COVID and the Cloud: A Cloud Report


June 24, 2021

There’s almost nothing the COVID-19 pandemic hasn’t impacted, and that includes cloud usage. According to a recent survey by Flexera, 90 percent of enterprise and SMB respondents said usage increased as more business functions migrated online. A fully or largely remote workforce, of course, was at or near the top of that list. But there are numerous other reasons for the shift — one that looks to be permanent and not merely a stop-gap measure for which spending rose 37 percent to $29 billion during the first quarter of 2020, according to PWC, and kept rising throughout the year despite a drop in IT spending.

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Benefits of moving to the cloud

COVID or no COVID, the benefits are many — which is why so many companies, including countless SMBs, are taking the leap. According to Eric White, Mindsight’s CTO & VP of Solution Architecture, these are the primary ones to consider.

  • Operational Cost: Moving the business away from Capex investment cycles in hardware and over to operating expense. Some businesses and financial leaders find it advantageous to make this purchasing model shift for accounting purposes.
  • Elastic Growth: Some businesses experience seasonal spikes that place more demand on their IT infrastructure. In a traditional model, you would build and invest to handle peak demands, and those resources would be under-utilized in off-peak seasons. Cloud allows you to increase and reduce capacity on an as-needed basis.
  • Agility: With traditional on-prem hardware, expansion requires planning, staffing, physical space, etc. Cloud expansion can happen on demand. For example, during COVID and the expansion of remote work strategies, clients who invested in Virtual Desktop Infrastructure on-prem had the infrastructure to support remote workers. However, they typically didn’t have the capacity to support their entire workforce. Expanding those systems required planning, hardware, staffing and more to adapt to the new demands. Cloud-based VDI systems were much more agile in their ability to handle the increased capacity needs.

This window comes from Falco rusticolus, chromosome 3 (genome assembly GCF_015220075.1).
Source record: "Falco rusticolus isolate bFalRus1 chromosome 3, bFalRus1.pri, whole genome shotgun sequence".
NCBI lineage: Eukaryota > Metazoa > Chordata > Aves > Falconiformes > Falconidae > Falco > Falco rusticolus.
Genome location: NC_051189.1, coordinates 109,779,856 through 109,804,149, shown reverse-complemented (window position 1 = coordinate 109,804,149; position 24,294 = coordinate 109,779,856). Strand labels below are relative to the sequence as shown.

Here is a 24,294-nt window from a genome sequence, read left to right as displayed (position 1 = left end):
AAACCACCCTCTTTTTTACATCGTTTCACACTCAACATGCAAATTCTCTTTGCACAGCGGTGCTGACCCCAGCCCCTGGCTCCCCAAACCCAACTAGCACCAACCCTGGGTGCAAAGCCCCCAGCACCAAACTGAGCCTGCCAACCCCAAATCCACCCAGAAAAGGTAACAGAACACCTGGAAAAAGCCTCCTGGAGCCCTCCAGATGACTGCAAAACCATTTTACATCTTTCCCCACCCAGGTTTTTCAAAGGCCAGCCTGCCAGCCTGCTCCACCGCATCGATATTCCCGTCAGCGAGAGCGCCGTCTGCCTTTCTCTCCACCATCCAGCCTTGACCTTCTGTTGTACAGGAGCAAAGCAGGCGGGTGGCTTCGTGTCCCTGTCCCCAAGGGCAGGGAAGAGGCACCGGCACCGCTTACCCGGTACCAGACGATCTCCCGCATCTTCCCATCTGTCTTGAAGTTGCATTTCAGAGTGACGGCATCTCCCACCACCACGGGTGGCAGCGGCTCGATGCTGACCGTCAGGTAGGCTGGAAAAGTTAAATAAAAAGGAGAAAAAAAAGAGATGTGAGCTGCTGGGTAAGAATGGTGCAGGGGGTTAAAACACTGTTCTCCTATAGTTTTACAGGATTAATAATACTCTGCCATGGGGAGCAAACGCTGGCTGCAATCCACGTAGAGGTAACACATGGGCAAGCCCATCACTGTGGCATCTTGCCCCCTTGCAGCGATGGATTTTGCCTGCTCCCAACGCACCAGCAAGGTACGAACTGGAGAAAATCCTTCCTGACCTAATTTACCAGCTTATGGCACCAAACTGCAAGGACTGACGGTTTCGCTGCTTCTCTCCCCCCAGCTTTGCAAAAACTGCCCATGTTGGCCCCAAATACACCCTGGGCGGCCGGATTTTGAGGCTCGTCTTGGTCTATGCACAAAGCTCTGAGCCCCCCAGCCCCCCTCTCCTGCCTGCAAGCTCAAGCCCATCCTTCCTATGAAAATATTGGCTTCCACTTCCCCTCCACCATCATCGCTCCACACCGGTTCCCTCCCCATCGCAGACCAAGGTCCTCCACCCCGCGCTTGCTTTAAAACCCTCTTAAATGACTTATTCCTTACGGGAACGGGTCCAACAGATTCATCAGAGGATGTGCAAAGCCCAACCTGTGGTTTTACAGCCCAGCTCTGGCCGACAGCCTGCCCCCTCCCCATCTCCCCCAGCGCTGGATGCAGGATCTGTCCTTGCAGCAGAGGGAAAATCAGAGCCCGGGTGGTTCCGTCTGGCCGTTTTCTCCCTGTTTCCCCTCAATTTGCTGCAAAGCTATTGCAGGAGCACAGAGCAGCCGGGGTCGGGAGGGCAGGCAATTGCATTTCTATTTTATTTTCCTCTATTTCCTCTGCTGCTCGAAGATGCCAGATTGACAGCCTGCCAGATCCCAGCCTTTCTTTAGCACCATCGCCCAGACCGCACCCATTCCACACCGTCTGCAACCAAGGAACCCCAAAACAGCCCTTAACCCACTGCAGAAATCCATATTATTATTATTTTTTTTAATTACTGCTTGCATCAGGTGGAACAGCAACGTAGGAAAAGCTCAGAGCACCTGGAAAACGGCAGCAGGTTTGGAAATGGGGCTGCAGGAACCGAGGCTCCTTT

• Skill Gap: IT has become more complex, and businesses of all sizes are expected (by clients and employees alike) to keep up. IT teams are challenged to find and retain team members with the skills to support the myriad of solutions. Cloud reduces the required skills that an IT team needs to address.


SMBs and Cloud Adoption

Among SMBs, the Flexera report notes, cloud spend is lower than at enterprises. Still, 38 percent of SMBs reported spending north of $1.2 million annually, a year-over-year increase of 32 percent. That’s because workloads and data are quickly moving cloud-ward. In the next 12 months, the survey found, nearly 70 percent of both will reside there. It’s worth noting, too, that among cloud providers, Microsoft Azure was in the top three for SMBs that were “experimenting with and planning to use” cloud technology for future projects. Also, Azure adoption rates among SMBs are faster than they are for AWS. Unlike enterprises, though, most SMBs are opting for the public cloud over private.

Other challenges of cloud migration